ALLAN JEROME MAYER, Attorney, Amicus Curiae - Pending, Pro se, San Luis Obispo, CA.

For INTERNATIONAL LAW ENFORCEMENT EDUCATORS AND TRAINERS ASSOCIATION, INDEPENDENCE INSTITUTE, Amici Curiae, David Kopel, Independence Institute, Denver, CO.

For LAW CENTER TO PREVENT GUN VIOLENCE AND MARIN COUNTY SHERIFF ROBERT DOYLE, LEGAL COMMUNITY AGAINST VIOLENCE, MAJOR CITIES CHIEFS ASSOCIATION, ASSOCIATION OF PROSECUTING ATTORNEYS, GEORGE GASCON, San Francisco District Attorney, Amici Curiae - Pending: Simon J. Frankel, Esquire, Attorney, Covington & Burling, LLP, San Francisco, CA.

For SECOND AMENDMENT FOUNDATION, INC., CALGUNS FOUNDATION, INC., ADAM RICHARDS, BRETT STEWART, Amici Curiae: Alan Gura, Gura & Possessky, PLLC, Alexandria, VA.

For CENTER FOR CONSTITUTIONAL JURISPRUDENCE, DOCTORS FOR RESPONSIBLE GUN OWNERSHIP, LAW ENFORCEMENT ALLIANCE OF AMERICA, Amici Curiae: John C. Eastman, THE CLAREMONT INSTITUTE CENTER FOR CONSTITUTIONAL JURISPRUDENCE, Orange, CA.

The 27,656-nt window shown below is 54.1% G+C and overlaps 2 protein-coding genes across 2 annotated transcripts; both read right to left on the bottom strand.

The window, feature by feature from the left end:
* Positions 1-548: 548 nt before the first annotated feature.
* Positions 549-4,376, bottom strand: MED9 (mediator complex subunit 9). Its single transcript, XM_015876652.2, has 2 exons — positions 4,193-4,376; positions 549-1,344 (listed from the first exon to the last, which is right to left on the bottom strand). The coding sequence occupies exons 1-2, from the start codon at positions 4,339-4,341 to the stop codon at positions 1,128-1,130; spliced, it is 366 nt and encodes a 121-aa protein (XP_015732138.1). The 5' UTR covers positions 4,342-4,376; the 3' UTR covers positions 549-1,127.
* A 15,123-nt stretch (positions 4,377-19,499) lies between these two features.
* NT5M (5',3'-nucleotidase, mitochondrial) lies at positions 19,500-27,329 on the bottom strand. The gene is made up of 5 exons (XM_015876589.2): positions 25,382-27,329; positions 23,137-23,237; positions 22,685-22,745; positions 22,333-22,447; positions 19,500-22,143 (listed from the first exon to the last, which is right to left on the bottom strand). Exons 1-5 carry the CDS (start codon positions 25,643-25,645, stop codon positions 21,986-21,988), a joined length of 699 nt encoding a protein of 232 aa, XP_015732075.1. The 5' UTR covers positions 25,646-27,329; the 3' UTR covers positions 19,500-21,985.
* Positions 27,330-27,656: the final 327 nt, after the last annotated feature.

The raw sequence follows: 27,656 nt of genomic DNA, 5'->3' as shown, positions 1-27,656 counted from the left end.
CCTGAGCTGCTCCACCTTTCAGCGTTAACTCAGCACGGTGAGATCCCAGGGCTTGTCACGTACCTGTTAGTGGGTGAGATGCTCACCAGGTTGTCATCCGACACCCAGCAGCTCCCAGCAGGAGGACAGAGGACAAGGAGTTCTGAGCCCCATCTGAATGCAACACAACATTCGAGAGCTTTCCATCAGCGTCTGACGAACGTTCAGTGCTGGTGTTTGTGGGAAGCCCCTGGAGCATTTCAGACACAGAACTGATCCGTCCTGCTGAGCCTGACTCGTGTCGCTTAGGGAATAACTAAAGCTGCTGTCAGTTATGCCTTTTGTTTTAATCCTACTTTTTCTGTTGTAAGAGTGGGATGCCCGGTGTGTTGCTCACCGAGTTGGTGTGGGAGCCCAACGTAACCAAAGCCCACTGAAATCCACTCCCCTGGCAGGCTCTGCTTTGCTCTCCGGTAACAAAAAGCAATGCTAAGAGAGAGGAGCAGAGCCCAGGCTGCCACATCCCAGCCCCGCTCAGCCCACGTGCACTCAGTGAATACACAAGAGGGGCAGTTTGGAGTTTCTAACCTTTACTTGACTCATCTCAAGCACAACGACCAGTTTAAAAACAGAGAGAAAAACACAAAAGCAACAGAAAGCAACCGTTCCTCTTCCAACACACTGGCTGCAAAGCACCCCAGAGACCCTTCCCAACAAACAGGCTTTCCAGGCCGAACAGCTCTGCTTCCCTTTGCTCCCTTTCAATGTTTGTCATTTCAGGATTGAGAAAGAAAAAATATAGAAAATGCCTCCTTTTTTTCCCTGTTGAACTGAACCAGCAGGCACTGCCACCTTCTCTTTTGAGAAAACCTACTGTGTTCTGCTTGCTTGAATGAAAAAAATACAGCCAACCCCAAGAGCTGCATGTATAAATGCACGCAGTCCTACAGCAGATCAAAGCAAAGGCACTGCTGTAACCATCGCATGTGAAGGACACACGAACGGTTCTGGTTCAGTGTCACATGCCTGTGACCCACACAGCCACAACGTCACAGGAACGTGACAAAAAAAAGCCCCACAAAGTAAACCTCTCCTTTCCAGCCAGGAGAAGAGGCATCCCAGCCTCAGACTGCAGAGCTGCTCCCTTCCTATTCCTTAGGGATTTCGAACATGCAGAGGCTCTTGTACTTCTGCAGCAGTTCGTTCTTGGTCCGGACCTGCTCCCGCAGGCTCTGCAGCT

For THE GUN OWNERS OF CALIFORNIA, H. L. RICHARDSON, Senator (Retired), Amici Curiae: Don Kates, Michel & Associates, P.C., Long Beach, CA.

For BRADY CENTER TO PREVENT GUN VIOLENCE, INTERNATIONAL BROTHERHOOD OF POLICE OFFICERS, POLICE FOUNDATION, Amici Curiae: Neil R. O'Hanlon, Esquire, Attorney, Hogan Lovells U.S. LLP, Los Angeles, CA.

For CALIFORNIA PEACE OFFICERS ASSOCIATION, CALIFORNIA POLICE CHIEFS ASSOCIATION, CALIFORNIA STATE SHERIFF'S ASSOCIATION, Amici Curiae: Paul R. Coble, Esquire, Attorney, JONES & MAYER, Fullerton, CA.

Before: Diarmuid F. O'Scannlain, Sidney R. Thomas, and Consuelo M. Callahan, Circuit Judges.

Page 571

ORDER

We must rule on motions to intervene in this Second Amendment case which were filed after our opinion and judgment reversing the District Court were filed.

Page 572

I